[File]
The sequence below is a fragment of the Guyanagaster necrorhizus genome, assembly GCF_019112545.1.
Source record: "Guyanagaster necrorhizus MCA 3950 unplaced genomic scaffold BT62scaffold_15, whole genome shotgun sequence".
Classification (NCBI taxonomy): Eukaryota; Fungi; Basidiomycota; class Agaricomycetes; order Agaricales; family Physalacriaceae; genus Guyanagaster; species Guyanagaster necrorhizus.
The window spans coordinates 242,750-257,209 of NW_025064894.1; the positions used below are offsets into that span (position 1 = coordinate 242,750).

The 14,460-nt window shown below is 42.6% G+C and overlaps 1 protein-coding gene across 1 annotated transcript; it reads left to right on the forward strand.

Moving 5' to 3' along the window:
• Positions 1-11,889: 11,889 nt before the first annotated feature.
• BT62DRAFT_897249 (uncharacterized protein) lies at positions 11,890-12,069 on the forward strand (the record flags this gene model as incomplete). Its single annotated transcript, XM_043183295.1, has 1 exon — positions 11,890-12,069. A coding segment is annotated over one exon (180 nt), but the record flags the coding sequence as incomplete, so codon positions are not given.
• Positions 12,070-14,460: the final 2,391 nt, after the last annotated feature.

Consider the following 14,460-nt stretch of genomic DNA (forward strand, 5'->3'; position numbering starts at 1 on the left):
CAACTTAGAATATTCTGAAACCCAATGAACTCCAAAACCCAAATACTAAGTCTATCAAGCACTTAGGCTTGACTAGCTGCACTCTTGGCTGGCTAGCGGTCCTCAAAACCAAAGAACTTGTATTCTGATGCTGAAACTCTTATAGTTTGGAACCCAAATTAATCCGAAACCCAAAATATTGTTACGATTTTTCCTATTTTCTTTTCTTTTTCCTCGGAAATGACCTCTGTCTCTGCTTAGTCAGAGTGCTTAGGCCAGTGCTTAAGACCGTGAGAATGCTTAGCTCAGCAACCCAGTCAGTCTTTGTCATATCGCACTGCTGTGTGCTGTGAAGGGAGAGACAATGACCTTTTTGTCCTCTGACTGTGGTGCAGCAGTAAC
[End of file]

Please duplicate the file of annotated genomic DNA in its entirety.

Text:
The sequence below is a fragment of the Guyanagaster necrorhizus genome, assembly GCF_019112545.1.
Source record: "Guyanagaster necrorhizus MCA 3950 unplaced genomic scaffold BT62scaffold_15, whole genome shotgun sequence".
Classification (NCBI taxonomy): Eukaryota; Fungi; Basidiomycota; class Agaricomycetes; order Agaricales; family Physalacriaceae; genus Guyanagaster; species Guyanagaster necrorhizus.
The window spans coordinates 242,750-257,209 of NW_025064894.1; the positions used below are offsets into that span (position 1 = coordinate 242,750).

The 14,460-nt window shown below is 42.6% G+C and overlaps 1 protein-coding gene across 1 annotated transcript; it reads left to right on the forward strand.

Moving 5' to 3' along the window:
• Positions 1-11,889: 11,889 nt before the first annotated feature.
• BT62DRAFT_897249 (uncharacterized protein) lies at positions 11,890-12,069 on the forward strand (the record flags this gene model as incomplete). Its single annotated transcript, XM_043183295.1, has 1 exon — positions 11,890-12,069. A coding segment is annotated over one exon (180 nt), but the record flags the coding sequence as incomplete, so codon positions are not given.
• Positions 12,070-14,460: the final 2,391 nt, after the last annotated feature.

Consider the following 14,460-nt stretch of genomic DNA (forward strand, 5'->3'; position numbering starts at 1 on the left):
CAACTTAGAATATTCTGAAACCCAATGAACTCCAAAACCCAAATACTAAGTCTATCAAGCACTTAGGCTTGACTAGCTGCACTCTTGGCTGGCTAGCGGTCCTCAAAACCAAAGAACTTGTATTCTGATGCTGAAACTCTTATAGTTTGGAACCCAAATTAATCCGAAACCCAAAATATTGTTACGATTTTTCCTATTTTCTTTTCTTTTTCCTCGGAAATGACCTCTGTCTCTGCTTAGTCAGAGTGCTTAGGCCAGTGCTTAAGACCGTGAGAATGCTTAGCTCAGCAACCCAGTCAGTCTTTGTCATATCGCACTGCTGTGTGCTGTGAAGGGAGAGACAATGACCTTTTTGTCCTCTGACTGTGGTGCAGCAGTAAC